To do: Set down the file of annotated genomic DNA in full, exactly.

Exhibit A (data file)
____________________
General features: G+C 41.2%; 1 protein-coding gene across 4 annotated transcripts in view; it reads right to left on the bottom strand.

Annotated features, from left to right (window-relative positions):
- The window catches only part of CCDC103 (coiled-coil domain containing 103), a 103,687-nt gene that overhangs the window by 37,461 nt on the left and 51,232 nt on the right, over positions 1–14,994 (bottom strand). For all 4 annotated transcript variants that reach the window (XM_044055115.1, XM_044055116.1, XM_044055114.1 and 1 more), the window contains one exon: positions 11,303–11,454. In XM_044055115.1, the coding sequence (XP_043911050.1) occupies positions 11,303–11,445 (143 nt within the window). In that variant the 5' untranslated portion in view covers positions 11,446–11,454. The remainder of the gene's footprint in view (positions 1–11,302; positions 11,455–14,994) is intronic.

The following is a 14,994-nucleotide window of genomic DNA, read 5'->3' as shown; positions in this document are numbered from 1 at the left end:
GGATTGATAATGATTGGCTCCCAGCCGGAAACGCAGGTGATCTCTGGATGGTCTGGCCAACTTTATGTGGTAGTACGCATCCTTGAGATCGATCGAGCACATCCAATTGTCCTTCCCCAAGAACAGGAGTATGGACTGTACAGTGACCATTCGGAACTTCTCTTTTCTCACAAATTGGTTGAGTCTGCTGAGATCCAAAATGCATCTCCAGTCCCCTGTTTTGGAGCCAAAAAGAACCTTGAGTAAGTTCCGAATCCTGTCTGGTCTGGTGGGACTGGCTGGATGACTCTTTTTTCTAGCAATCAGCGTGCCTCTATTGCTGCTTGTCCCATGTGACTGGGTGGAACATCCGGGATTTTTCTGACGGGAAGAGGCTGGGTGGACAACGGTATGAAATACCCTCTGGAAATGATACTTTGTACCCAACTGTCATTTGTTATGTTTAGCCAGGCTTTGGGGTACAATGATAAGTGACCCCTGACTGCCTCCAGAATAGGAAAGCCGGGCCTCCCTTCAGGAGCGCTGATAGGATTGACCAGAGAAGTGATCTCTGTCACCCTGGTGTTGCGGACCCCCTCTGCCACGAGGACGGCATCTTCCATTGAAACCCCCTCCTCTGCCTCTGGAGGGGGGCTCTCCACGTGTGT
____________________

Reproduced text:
General features: G+C 41.2%; 1 protein-coding gene across 4 annotated transcripts in view; it reads right to left on the bottom strand.

Annotated features, from left to right (window-relative positions):
- The window catches only part of CCDC103 (coiled-coil domain containing 103), a 103,687-nt gene that overhangs the window by 37,461 nt on the left and 51,232 nt on the right, over positions 1–14,994 (bottom strand). For all 4 annotated transcript variants that reach the window (XM_044055115.1, XM_044055116.1, XM_044055114.1 and 1 more), the window contains one exon: positions 11,303–11,454. In XM_044055115.1, the coding sequence (XP_043911050.1) occupies positions 11,303–11,445 (143 nt within the window). In that variant the 5' untranslated portion in view covers positions 11,446–11,454. The remainder of the gene's footprint in view (positions 1–11,302; positions 11,455–14,994) is intronic.

The following is a 14,994-nucleotide window of genomic DNA, read 5'->3' as shown; positions in this document are numbered from 1 at the left end:
GGATTGATAATGATTGGCTCCCAGCCGGAAACGCAGGTGATCTCTGGATGGTCTGGCCAACTTTATGTGGTAGTACGCATCCTTGAGATCGATCGAGCACATCCAATTGTCCTTCCCCAAGAACAGGAGTATGGACTGTACAGTGACCATTCGGAACTTCTCTTTTCTCACAAATTGGTTGAGTCTGCTGAGATCCAAAATGCATCTCCAGTCCCCTGTTTTGGAGCCAAAAAGAACCTTGAGTAAGTTCCGAATCCTGTCTGGTCTGGTGGGACTGGCTGGATGACTCTTTTTTCTAGCAATCAGCGTGCCTCTATTGCTGCTTGTCCCATGTGACTGGGTGGAACATCCGGGATTTTTCTGACGGGAAGAGGCTGGGTGGACAACGGTATGAAATACCCTCTGGAAATGATACTTTGTACCCAACTGTCATTTGTTATGTTTAGCCAGGCTTTGGGGTACAATGATAAGTGACCCCTGACTGCCTCCAGAATAGGAAAGCCGGGCCTCCCTTCAGGAGCGCTGATAGGATTGACCAGAGAAGTGATCTCTGTCACCCTGGTGTTGCGGACCCCCTCTGCCACGAGGACGGCATCTTCCATTGAAACCCCCTCCTCTGCCTCTGGAGGGGGGCTCTCCACGTGTGT